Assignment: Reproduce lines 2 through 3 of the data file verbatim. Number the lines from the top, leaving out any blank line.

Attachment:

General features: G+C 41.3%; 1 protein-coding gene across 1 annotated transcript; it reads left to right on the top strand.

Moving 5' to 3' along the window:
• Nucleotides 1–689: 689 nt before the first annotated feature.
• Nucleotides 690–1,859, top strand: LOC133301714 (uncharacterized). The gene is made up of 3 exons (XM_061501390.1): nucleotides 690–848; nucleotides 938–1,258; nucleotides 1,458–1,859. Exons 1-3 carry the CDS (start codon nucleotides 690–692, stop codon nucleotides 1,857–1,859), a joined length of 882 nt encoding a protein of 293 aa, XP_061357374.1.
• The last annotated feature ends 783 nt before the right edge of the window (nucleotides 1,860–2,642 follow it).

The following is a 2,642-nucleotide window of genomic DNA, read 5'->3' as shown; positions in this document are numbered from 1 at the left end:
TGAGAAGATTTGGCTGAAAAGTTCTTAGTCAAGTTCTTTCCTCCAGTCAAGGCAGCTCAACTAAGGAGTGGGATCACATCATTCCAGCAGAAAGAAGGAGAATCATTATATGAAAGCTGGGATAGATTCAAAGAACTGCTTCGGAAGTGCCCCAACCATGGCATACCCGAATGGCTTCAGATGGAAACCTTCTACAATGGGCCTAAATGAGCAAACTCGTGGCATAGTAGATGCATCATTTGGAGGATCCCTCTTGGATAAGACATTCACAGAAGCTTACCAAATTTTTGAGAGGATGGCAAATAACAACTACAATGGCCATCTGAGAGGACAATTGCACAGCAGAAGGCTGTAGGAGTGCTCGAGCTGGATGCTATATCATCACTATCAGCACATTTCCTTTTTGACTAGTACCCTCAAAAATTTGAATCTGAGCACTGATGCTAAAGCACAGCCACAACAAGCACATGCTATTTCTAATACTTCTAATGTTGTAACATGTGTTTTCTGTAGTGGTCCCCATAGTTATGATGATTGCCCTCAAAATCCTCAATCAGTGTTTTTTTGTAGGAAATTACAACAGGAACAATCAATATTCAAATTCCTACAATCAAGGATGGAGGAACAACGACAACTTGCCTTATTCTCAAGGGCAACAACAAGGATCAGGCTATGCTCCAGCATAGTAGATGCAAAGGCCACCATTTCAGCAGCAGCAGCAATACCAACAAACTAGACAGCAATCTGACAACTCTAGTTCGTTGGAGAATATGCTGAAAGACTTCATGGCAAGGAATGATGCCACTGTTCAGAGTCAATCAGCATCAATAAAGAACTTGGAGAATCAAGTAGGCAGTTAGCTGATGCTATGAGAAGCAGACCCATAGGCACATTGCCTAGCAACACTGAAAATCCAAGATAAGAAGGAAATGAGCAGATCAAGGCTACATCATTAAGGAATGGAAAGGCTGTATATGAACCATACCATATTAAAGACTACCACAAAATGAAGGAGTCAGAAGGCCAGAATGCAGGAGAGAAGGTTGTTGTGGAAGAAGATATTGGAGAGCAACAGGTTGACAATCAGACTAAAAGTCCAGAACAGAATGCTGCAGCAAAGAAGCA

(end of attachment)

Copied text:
Moving 5' to 3' along the window:
• Nucleotides 1–689: 689 nt before the first annotated feature.